But in spatial domain technique. since the watermark is in effect applied indiscriminately across the spatial image. But in most of the natural images majority of the visual information are concentrated on the lower end of the frequency band. The perceptually invisible data hiding needs insertion of watermark in higher spatial frequency of the cover image since human eye is less sensitive to this frequency component. Frequency or transformed domain approach offers robust watermarking but in most cases implementation needs higher computational complexity. There is a current trend towards approaches that make use of information about the human visual system (HVS) to produce a more robust watermark. this method is not as susceptible to defeat by cropping as the spatial technique. applied adaptively to frequencies that contain important information of the original picture. Moreover the transform domain technique is global in nature (global within the block in block-based approach) and cannot restrict visual degradation of the cover image. Since high frequencies will be lost by compression or scaling. Such techniques use explicit information about the HVS to exploit the limited dynamic range of the human eye. the transform coefficients having the strongest magnitudes are chosen for embedding the watermark signal. IMAGE WATERMARKING: THEORY OF IMPLEMENTED APPROACH Fragile Image Watermarking A fragile watermark is a mark that is readily altered or destroyed when the host image is modified through a linear or nonlinear . the watermark signal is applied to lower frequencies. or better yet. there is more a tradeoff here between invisibility and decodability. Spatial Vs Frequency domain Spatial watermarking is easy to implement from computational point of view but too fragile to withstand large varieties of external order for the embedded watermark to withstand various forms of image processing and attack. So the information hidden in the higher frequency components might be lost after quantization operation of lossy compression. degradation in image quality due to water marking could be controlled locally leaving the region of interest unaffected. However. Since watermarks applied to the frequency domain will be dispersed over the entirety of the spatial image upon inverse transformation.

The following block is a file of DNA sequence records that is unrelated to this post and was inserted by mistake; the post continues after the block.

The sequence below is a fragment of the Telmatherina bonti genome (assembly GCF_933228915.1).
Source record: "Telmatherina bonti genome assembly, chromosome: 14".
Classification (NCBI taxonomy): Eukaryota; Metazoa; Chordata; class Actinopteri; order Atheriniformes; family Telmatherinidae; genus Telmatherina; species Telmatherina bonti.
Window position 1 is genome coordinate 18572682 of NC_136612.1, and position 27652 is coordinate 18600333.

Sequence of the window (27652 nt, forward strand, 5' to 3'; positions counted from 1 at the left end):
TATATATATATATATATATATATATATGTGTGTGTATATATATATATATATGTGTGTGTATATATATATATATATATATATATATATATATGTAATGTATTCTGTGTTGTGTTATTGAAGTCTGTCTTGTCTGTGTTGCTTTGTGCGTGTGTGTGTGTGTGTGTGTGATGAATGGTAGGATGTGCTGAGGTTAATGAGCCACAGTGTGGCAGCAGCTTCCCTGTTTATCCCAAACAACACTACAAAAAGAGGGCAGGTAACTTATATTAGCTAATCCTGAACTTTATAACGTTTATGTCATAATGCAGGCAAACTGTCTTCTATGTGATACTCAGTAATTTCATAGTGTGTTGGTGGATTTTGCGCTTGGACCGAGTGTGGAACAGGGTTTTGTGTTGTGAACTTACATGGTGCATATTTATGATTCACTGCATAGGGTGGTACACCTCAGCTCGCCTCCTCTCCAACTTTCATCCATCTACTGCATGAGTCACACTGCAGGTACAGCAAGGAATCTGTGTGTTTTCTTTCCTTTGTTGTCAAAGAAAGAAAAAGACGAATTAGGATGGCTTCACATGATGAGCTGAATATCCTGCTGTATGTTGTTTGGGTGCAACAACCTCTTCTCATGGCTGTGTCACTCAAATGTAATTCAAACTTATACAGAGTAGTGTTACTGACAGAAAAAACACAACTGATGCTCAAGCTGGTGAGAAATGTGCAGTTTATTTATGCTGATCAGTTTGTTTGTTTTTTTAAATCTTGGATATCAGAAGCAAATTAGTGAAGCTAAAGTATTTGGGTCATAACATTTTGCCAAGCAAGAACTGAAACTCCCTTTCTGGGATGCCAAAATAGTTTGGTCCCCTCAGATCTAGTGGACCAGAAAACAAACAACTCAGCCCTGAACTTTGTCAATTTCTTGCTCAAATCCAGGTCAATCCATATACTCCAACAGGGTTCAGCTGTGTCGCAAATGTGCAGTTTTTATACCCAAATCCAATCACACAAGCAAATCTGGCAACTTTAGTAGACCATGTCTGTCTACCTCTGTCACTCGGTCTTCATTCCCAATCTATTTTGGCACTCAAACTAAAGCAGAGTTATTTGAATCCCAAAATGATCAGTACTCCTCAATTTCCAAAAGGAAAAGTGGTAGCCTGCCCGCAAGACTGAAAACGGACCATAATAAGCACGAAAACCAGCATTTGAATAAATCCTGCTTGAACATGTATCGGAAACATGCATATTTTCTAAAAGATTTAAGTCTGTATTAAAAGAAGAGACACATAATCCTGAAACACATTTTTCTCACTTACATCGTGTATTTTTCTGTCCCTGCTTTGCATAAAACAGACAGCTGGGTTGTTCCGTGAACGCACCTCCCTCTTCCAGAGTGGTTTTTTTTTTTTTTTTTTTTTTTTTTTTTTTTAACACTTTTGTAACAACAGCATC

The marking key is used to generate the watermark and is typically an identifier assigned to the owner or image. The marking key should be difficult to deduce from the detection side information. Fragile watermarks are designed to detect every possible change in pixel values. Detect tampering: A fragile marking system should detect (with high probability) any tampering in a marked image. 5. Desirable features of fragile marking system 1. The marked image is perceptually identical to the original image under normal observation. The Image Authentication Framework An owner embeds the mark into an original image. 3. The sensitivity of fragile marks to modification leads to their use in image authentication. Detector should be able to locate and characterize alterations made to a marked image: This includes the ability to locate spatial regions within an altered image which are authentic or corrupt. 6. In many schemes it can be shown that without the secret key. The watermark should remain detectable after image cropping. Fig.transformation. Perceptual transparency: An embedded watermark should not be visible under normal observation or interfere with the functionality of the image. The insertion of a mark by unauthorized parties should be difficult. 2.1 Watermark Embedding . 4. the probability of a modification that will not be detected can be related to a cryptographic element present in the scheme such as a hash function.